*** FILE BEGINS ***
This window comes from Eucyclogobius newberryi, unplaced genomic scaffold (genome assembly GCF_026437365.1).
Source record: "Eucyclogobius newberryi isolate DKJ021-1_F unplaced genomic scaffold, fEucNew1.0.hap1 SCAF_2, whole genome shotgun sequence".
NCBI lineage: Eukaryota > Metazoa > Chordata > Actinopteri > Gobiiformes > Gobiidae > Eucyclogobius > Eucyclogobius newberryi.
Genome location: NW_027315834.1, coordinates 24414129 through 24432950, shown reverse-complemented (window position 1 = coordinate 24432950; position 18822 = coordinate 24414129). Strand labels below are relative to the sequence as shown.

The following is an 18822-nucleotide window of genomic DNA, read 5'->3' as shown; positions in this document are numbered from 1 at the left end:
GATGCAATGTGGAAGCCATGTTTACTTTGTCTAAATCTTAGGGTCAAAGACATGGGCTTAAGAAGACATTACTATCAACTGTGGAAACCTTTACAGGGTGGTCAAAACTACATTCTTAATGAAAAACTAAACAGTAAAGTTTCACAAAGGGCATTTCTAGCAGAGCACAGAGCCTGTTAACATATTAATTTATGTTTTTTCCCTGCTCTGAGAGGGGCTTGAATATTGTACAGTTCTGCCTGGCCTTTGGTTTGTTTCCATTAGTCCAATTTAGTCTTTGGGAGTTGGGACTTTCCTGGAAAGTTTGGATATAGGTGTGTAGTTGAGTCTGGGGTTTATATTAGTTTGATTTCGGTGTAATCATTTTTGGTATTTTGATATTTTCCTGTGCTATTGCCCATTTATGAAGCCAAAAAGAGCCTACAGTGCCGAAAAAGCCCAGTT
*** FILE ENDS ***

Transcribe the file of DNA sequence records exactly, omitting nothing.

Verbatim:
This window comes from Eucyclogobius newberryi, unplaced genomic scaffold (genome assembly GCF_026437365.1).
Source record: "Eucyclogobius newberryi isolate DKJ021-1_F unplaced genomic scaffold, fEucNew1.0.hap1 SCAF_2, whole genome shotgun sequence".
NCBI lineage: Eukaryota > Metazoa > Chordata > Actinopteri > Gobiiformes > Gobiidae > Eucyclogobius > Eucyclogobius newberryi.
Genome location: NW_027315834.1, coordinates 24414129 through 24432950, shown reverse-complemented (window position 1 = coordinate 24432950; position 18822 = coordinate 24414129). Strand labels below are relative to the sequence as shown.

The following is an 18822-nucleotide window of genomic DNA, read 5'->3' as shown; positions in this document are numbered from 1 at the left end:
GATGCAATGTGGAAGCCATGTTTACTTTGTCTAAATCTTAGGGTCAAAGACATGGGCTTAAGAAGACATTACTATCAACTGTGGAAACCTTTACAGGGTGGTCAAAACTACATTCTTAATGAAAAACTAAACAGTAAAGTTTCACAAAGGGCATTTCTAGCAGAGCACAGAGCCTGTTAACATATTAATTTATGTTTTTTCCCTGCTCTGAGAGGGGCTTGAATATTGTACAGTTCTGCCTGGCCTTTGGTTTGTTTCCATTAGTCCAATTTAGTCTTTGGGAGTTGGGACTTTCCTGGAAAGTTTGGATATAGGTGTGTAGTTGAGTCTGGGGTTTATATTAGTTTGATTTCGGTGTAATCATTTTTGGTATTTTGATATTTTCCTGTGCTATTGCCCATTTATGAAGCCAAAAAGAGCCTACAGTGCCGAAAAAGCCCAGTT